Why do some Amish use scooters, but not bikes?
It’s a common question. I’ve never really come across a definitive answer, though have hit upon a theory or two after looking into it.
Today at Lancaster Online, Steve Nolt provides an answer. It includes a couple of elements I did not expect.
First, some brief background. Amish in communities such as Lancaster County, Geauga County, Ohio, and Allen County, Indiana use simple push scooters, with heavy-duty metal frames.
They’re powered the way most scooters are – by pushing off with one foot with the other planted on the wide, low-to-the-ground footboard. They have large bike-sized wheels, brakes, and a basket for carrying things, and not a lot more.
These scooters are technologically simpler than a multi-gear road bicycle. But in other settlements Amish use bicycles extensively, both for practical transport and recreation.
You might have seen them in places like Arthur, Illinois or northern Indiana. Some Amish even ride fancy recumbent designs.
To top it off, e-bicycles have taken off in the Holmes County, Ohio community, adding a motorized element and greatly increasing speed and range.
Yet Lancaster County and other places continue to stick with the humble, simple scooter. This, despite Lancaster County being otherwise technologically progressive for Amish.
So why do these Amish hold fast with the scooter? According to Nolt, there are three factors leading to this state of things today:
- Bicycles were very expensive when first introduced
- They were impractical for the roads of the time
- The power of precedent
Here’s the full explanation:
Bicycles used to be an expensive means of transportation in the 1800s. For reference, when the bicycle was released in 1878, it cost $125, according to the International Bicycle Fund.
That would set the average person back around $3,355 in today’s dollars, according to an inflation calculator.
And, for rural back roads, bicycles aren’t incredibly useful; the roads weren’t paved enough to ensure a steady ride.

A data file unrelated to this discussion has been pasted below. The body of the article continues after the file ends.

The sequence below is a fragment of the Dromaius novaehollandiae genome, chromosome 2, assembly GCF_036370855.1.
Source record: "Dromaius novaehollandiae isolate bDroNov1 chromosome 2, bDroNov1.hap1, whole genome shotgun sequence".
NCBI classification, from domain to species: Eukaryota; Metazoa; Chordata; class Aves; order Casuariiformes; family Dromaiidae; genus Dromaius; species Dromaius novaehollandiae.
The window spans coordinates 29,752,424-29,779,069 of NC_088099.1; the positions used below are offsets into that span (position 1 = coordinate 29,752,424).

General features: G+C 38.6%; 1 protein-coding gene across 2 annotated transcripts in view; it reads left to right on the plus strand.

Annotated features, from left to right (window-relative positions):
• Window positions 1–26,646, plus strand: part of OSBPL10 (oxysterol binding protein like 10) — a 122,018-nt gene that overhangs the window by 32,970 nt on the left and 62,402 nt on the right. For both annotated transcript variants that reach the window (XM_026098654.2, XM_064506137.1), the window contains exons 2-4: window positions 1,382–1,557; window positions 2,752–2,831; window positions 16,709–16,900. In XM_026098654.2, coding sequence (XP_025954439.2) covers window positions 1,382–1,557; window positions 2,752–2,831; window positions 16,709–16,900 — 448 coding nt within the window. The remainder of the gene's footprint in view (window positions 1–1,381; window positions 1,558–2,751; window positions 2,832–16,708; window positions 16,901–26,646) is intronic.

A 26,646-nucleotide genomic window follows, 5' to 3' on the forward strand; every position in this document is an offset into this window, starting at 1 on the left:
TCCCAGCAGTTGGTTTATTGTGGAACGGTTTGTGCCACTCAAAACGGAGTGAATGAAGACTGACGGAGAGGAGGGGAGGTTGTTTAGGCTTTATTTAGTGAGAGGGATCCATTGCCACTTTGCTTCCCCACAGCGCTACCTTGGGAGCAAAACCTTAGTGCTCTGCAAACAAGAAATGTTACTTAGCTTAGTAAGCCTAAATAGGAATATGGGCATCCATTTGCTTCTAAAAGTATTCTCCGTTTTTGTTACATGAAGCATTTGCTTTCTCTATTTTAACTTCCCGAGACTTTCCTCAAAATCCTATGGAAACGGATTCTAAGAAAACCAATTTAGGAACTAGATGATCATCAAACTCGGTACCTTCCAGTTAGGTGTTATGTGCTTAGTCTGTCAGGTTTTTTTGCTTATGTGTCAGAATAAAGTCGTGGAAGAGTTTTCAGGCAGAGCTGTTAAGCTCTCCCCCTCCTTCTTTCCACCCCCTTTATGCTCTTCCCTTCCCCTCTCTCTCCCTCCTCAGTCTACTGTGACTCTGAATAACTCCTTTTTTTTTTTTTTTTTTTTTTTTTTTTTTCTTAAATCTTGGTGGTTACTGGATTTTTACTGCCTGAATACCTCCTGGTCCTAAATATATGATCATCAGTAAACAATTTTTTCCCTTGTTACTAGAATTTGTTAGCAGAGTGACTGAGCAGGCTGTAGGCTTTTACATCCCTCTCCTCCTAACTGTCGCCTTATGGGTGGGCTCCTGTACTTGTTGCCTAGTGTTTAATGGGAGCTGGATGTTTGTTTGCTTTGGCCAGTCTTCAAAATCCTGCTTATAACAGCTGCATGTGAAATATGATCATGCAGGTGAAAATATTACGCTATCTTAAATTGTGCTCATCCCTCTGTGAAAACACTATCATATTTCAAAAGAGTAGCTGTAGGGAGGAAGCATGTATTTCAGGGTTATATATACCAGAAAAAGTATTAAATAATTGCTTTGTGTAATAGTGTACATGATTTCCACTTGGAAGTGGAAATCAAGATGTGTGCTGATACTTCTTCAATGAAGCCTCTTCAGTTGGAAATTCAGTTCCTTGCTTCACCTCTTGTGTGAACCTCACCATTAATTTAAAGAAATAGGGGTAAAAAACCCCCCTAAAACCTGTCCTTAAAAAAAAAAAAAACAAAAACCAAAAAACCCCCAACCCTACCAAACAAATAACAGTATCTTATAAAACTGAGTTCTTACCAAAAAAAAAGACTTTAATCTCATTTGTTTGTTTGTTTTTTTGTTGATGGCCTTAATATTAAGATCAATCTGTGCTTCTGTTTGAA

Amish churches decided that they were impractical, so they weren’t integrated into day-to-day practices, according to Steve Nolt, professor of History and Anabaptist studies at Elizabethtown College.
“As in many societies, once a precedent is established, it’s resistant to change,” said Nolt in an email with LNP | LancasterOnline.
As roads improved, scooters became a readily accepted form of transportation, said Nolt.
“By that time, bicycles were simply not part of the Amish symbolic world, and scooters filled that role, both practically and symbolically,” Nolt said.
So once roads became paved, two-wheeled transport began to look more appealing. But the bicycle had already been deemed impractical.
Perhaps there was also a stigma attached to them if they were already being used by a more progressive neighboring church or group of people, a dynamic which factors into some Amish technology choices (my speculation).
So the scooter becomes a simpler alternative which solves a need for basic one-person transportation (note: in Lancaster County at least, you may find exceptions to this rule, with bicycles seen in some churches).
The push scooter is typically seen in several popular colors, the most common being red, green and blue. It has become something of an iconic symbol identified with the Amish, along with the buggy, beard, and kapp.
If you’ve tried riding these, you know it’s not as easy as it looks. At least it hasn’t been for me the times I’ve taken a crack at it. Though happily I’ve avoided any major wipe-outs or accidents.
At least two Amish manufacturers produce the scooter, with the best-known being Groffdale Machine Shop in Lancaster County. By chance I met another Amish scooter maker in 2007, who I’m not sure is still in the business or not.
This photo shows scooter frames and parts inside the business housed in a building on his farm:
Amish children and adults both use the scooter. Children ride them to school. An Amish farmer friend of mine uses his to shuttle back and forth between his home and the land he is currently farming several properties over. They’re a part of daily life for many Amish people.
And thanks to Steven Nolt’s explanation, next time you see an Amish person on a scooter, you’ll no longer need to wonder why it’s not a bike.